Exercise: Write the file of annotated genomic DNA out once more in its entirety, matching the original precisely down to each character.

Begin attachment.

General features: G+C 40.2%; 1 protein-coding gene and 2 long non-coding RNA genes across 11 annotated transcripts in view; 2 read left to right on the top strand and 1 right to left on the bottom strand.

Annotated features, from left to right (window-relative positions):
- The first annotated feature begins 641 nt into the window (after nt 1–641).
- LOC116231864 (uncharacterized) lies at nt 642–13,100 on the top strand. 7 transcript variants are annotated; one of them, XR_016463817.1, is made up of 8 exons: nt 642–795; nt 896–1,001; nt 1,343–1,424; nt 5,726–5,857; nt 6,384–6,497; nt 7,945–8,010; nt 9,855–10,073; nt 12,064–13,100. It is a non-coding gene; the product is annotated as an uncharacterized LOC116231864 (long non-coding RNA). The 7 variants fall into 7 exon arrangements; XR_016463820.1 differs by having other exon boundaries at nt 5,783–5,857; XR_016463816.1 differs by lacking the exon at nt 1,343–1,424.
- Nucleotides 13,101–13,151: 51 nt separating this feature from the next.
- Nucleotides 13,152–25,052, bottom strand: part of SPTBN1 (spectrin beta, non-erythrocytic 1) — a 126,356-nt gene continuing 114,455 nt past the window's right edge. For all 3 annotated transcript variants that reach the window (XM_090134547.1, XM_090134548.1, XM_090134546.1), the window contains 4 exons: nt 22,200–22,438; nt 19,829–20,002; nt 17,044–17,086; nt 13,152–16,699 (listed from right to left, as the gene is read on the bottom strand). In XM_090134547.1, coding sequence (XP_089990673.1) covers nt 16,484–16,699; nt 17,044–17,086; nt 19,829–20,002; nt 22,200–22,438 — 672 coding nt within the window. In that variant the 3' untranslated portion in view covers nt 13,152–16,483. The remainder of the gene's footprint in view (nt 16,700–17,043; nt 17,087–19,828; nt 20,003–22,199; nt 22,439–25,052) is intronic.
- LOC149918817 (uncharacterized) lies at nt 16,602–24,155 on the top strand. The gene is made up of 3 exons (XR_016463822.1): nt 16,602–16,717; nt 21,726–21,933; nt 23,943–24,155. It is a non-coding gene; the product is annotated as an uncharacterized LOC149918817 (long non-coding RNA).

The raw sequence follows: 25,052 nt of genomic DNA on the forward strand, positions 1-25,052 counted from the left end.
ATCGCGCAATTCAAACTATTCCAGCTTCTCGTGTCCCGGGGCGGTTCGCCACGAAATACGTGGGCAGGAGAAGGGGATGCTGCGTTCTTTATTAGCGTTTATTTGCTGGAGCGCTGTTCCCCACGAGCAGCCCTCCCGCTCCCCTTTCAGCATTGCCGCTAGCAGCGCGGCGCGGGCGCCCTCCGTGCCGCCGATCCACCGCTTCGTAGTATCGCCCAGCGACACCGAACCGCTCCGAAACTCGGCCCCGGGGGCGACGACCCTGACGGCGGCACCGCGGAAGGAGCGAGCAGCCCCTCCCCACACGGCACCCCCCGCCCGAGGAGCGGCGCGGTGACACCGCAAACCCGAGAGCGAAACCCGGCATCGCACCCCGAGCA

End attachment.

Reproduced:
General features: G+C 40.2%; 1 protein-coding gene and 2 long non-coding RNA genes across 11 annotated transcripts in view; 2 read left to right on the top strand and 1 right to left on the bottom strand.

Annotated features, from left to right (window-relative positions):
- The first annotated feature begins 641 nt into the window (after nt 1–641).
- LOC116231864 (uncharacterized) lies at nt 642–13,100 on the top strand. 7 transcript variants are annotated; one of them, XR_016463817.1, is made up of 8 exons: nt 642–795; nt 896–1,001; nt 1,343–1,424; nt 5,726–5,857; nt 6,384–6,497; nt 7,945–8,010; nt 9,855–10,073; nt 12,064–13,100. It is a non-coding gene; the product is annotated as an uncharacterized LOC116231864 (long non-coding RNA). The 7 variants fall into 7 exon arrangements; XR_016463820.1 differs by having other exon boundaries at nt 5,783–5,857; XR_016463816.1 differs by lacking the exon at nt 1,343–1,424.
- Nucleotides 13,101–13,151: 51 nt separating this feature from the next.
- Nucleotides 13,152–25,052, bottom strand: part of SPTBN1 (spectrin beta, non-erythrocytic 1) — a 126,356-nt gene continuing 114,455 nt past the window's right edge. For all 3 annotated transcript variants that reach the window (XM_090134547.1, XM_090134548.1, XM_090134546.1), the window contains 4 exons: nt 22,200–22,438; nt 19,829–20,002; nt 17,044–17,086; nt 13,152–16,699 (listed from right to left, as the gene is read on the bottom strand). In XM_090134547.1, coding sequence (XP_089990673.1) covers nt 16,484–16,699; nt 17,044–17,086; nt 19,829–20,002; nt 22,200–22,438 — 672 coding nt within the window. In that variant the 3' untranslated portion in view covers nt 13,152–16,483. The remainder of the gene's footprint in view (nt 16,700–17,043; nt 17,087–19,828; nt 20,003–22,199; nt 22,439–25,052) is intronic.
- LOC149918817 (uncharacterized) lies at nt 16,602–24,155 on the top strand. The gene is made up of 3 exons (XR_016463822.1): nt 16,602–16,717; nt 21,726–21,933; nt 23,943–24,155. It is a non-coding gene; the product is annotated as an uncharacterized LOC149918817 (long non-coding RNA).

The raw sequence follows: 25,052 nt of genomic DNA on the forward strand, positions 1-25,052 counted from the left end.
ATCGCGCAATTCAAACTATTCCAGCTTCTCGTGTCCCGGGGCGGTTCGCCACGAAATACGTGGGCAGGAGAAGGGGATGCTGCGTTCTTTATTAGCGTTTATTTGCTGGAGCGCTGTTCCCCACGAGCAGCCCTCCCGCTCCCCTTTCAGCATTGCCGCTAGCAGCGCGGCGCGGGCGCCCTCCGTGCCGCCGATCCACCGCTTCGTAGTATCGCCCAGCGACACCGAACCGCTCCGAAACTCGGCCCCGGGGGCGACGACCCTGACGGCGGCACCGCGGAAGGAGCGAGCAGCCCCTCCCCACACGGCACCCCCCGCCCGAGGAGCGGCGCGGTGACACCGCAAACCCGAGAGCGAAACCCGGCATCGCACCCCGAGCA